In the second version of 1526 his great Kitab-i Bahriye (A Book on Maritime Matters), there are more than two hundred large-scale maps. To help get the attention of his sultan, Suleyman the Magnificent (ruled 1520-66), Pîrî Reis made the maps beautiful. More importantly for us today, he included information about historical and personal events. Most importantly and the main purpose of the book, however, was the large number of directions he wrote about safely getting around the Aegean, Adriatic, and Mediterranean seas. The text is as practical and rooted in reality as possible. The details are emphasized. During the previous two centuries maps or "portolan charts" had been made to help sailors cross the open seas of the Mediterranean, Aegean, Black seas, and even to navigate the east coast of the Atlantic. Most sailors, however, continued to use the safer routes along coasts and around islands. Pîrî Reis wrote to help those sailors, both naval and commercial. In the Kitab-i Bahriye he did not explain how to navigate the open seas across the Mediterranean or even from island to island, nor did he consider the Black Sea, a sea that he did not know. He tried to help the sailors in what they actually did in the Mediterranean and the Aegean, that is, sailing short distances around an island or a few miles along the coast, surviving the difficulties of winds, currents, soundings, climate, and finding water to drink. As he explained in his introduction, maps of large areas (by which he meant here the portolan charts) cannot provide the details that are necessary near the coasts. Only through his extensive text, with supplementary information on the detail maps, was this possible. In his efforts to assist the sailor by providing even more information he developed his innovation of linking the maps directly to the text.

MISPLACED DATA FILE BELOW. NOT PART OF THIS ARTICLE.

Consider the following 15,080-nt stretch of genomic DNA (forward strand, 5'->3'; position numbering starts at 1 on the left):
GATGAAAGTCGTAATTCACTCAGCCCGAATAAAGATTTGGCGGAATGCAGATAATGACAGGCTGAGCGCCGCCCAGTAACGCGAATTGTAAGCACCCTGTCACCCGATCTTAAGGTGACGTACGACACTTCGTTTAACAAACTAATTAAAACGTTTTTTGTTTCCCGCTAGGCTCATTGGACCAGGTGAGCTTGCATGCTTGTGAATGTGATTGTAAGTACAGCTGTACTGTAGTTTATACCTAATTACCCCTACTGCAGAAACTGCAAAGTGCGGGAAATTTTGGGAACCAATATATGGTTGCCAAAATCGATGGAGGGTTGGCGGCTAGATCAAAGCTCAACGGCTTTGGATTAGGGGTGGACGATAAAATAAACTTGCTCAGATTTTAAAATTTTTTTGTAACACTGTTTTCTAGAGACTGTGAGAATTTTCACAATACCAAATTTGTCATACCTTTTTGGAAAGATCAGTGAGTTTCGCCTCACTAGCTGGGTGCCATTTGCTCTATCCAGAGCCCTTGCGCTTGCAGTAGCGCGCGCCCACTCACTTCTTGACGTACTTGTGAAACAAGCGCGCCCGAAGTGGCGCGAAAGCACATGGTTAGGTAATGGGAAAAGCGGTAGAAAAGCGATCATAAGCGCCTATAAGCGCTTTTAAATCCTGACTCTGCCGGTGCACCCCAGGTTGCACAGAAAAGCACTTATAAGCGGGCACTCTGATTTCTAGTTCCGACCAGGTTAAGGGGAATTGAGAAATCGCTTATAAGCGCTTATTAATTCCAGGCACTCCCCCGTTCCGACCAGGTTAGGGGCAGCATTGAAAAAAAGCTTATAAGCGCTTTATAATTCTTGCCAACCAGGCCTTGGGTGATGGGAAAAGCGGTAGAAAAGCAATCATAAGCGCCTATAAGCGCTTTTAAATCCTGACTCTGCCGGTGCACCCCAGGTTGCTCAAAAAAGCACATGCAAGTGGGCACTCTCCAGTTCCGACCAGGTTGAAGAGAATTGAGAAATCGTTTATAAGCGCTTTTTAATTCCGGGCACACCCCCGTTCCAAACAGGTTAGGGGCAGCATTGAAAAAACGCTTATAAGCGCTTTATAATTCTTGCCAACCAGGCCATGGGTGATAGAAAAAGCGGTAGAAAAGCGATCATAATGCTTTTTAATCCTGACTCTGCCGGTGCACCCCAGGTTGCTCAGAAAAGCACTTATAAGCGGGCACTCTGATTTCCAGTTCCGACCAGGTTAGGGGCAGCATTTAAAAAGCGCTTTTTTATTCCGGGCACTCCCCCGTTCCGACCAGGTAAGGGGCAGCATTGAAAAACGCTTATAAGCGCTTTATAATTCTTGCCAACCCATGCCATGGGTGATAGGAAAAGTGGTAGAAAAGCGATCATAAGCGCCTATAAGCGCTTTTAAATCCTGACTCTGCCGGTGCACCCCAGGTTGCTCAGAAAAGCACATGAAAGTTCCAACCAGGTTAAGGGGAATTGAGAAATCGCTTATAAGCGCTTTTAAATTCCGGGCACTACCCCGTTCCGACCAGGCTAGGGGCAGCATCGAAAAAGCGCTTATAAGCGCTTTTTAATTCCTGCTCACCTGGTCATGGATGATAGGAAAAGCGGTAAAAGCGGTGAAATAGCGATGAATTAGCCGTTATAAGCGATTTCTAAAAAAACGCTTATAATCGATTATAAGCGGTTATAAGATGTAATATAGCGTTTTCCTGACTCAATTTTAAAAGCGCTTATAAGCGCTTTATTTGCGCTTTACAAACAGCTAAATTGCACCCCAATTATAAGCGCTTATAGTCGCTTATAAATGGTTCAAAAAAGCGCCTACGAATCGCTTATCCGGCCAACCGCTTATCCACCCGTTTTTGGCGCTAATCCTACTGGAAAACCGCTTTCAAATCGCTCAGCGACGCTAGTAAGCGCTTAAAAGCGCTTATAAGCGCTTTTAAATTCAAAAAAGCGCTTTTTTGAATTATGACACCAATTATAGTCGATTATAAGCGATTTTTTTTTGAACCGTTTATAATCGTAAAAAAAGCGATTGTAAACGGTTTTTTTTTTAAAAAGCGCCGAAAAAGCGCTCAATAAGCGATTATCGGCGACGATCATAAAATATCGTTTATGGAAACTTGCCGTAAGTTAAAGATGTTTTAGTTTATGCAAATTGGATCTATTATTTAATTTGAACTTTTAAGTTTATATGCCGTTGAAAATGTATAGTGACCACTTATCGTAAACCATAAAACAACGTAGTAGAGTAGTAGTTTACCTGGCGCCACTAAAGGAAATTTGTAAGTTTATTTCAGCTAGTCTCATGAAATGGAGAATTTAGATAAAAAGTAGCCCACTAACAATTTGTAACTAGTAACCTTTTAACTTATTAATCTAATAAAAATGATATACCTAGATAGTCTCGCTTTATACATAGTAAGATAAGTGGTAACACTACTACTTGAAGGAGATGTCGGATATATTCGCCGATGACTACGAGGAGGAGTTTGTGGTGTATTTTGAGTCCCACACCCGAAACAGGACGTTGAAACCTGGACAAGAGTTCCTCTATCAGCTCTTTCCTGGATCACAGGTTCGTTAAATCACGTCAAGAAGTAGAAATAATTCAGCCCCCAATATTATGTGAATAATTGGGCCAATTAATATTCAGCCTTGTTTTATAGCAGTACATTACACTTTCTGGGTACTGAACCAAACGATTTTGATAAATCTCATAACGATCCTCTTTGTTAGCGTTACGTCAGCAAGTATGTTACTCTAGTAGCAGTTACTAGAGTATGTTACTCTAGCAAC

While today we are captured by the maps, both by their beauty and because they are easier to comprehend than the Ottoman text, they are actually both an aid to understanding the text and a supplement to the text, the result being something no one had done before.
|Figure 4. Cairo map, Kitab-i Bahriye, Istanbul University Library, T 6605.|
Pîrî Reis was an extraordinarily able cartographer, somehow absorbing two types of mapmaking created in the western Mediterranean and making them his own to the extent that he was able to improve upon them. It would be nice to say that he began a school of Ottoman cartography, but I do not know anyone anywhere who followed his path. His world maps were buried in the palace, and the portolan that he made for mariners, even though copied many times, like Gilbert and Sullivan admirals, seems never to have gone to sea. It was not revised with the knowledge that later sailors acquired either in his text or in his maps. This lack of change in Ottoman mapmaking has a significance that we cannot explore here. In general historians do not function well in the absence of evidence. One reason for this absence may be that Pîrî was an Ottoman who as a cartographer was thoroughly westernized, and his maps were too different from the cartography of the Ottoman and Islamic World, therefore difficult to understand. The Western cartographers, on the other hand, never saw his work and so did not learn from his innovative coupling of text and maps.
Now in the 21st century, almost five hundred years after Pîrî Reis completed his magnum opus; we can recognize the novelty of what Pîrî Reis created in the Kitab-i Bahriye. By merging text and maps into one he tried to help sailors get where they want to go safely; he improved maritime directions. The Ottoman Turk Pîrî Reis is truly a great figure in the history of cartography.
by: FSTC Limited, Sun 07 January, 2007